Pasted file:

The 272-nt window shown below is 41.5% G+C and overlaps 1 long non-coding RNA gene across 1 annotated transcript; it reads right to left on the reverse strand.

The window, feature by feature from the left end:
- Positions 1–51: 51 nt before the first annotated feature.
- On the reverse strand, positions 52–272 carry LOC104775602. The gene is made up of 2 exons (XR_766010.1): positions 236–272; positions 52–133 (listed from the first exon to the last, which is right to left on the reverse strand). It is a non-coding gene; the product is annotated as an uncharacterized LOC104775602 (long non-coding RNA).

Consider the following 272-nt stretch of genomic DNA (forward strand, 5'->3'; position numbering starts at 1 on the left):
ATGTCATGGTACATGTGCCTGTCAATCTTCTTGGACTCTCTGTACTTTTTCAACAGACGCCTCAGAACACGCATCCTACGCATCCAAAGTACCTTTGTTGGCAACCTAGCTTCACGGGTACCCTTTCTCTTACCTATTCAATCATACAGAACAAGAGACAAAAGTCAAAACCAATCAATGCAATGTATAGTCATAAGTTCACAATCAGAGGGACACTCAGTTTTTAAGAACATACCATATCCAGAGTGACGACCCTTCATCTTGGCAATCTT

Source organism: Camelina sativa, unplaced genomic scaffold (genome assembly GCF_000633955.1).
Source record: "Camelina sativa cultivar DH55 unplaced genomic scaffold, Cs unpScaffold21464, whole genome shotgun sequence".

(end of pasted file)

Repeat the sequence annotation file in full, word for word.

The 272-nt window shown below is 41.5% G+C and overlaps 1 long non-coding RNA gene across 1 annotated transcript; it reads right to left on the reverse strand.

The window, feature by feature from the left end:
- Positions 1–51: 51 nt before the first annotated feature.
- On the reverse strand, positions 52–272 carry LOC104775602. The gene is made up of 2 exons (XR_766010.1): positions 236–272; positions 52–133 (listed from the first exon to the last, which is right to left on the reverse strand). It is a non-coding gene; the product is annotated as an uncharacterized LOC104775602 (long non-coding RNA).

Consider the following 272-nt stretch of genomic DNA (forward strand, 5'->3'; position numbering starts at 1 on the left):
ATGTCATGGTACATGTGCCTGTCAATCTTCTTGGACTCTCTGTACTTTTTCAACAGACGCCTCAGAACACGCATCCTACGCATCCAAAGTACCTTTGTTGGCAACCTAGCTTCACGGGTACCCTTTCTCTTACCTATTCAATCATACAGAACAAGAGACAAAAGTCAAAACCAATCAATGCAATGTATAGTCATAAGTTCACAATCAGAGGGACACTCAGTTTTTAAGAACATACCATATCCAGAGTGACGACCCTTCATCTTGGCAATCTT

Source organism: Camelina sativa, unplaced genomic scaffold (genome assembly GCF_000633955.1).
Source record: "Camelina sativa cultivar DH55 unplaced genomic scaffold, Cs unpScaffold21464, whole genome shotgun sequence".